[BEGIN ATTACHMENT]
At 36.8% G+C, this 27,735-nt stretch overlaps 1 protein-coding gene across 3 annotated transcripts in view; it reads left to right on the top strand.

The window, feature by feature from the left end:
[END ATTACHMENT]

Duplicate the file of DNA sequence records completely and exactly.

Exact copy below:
At 36.8% G+C, this 27,735-nt stretch overlaps 1 protein-coding gene across 3 annotated transcripts in view; it reads left to right on the top strand.

The window, feature by feature from the left end: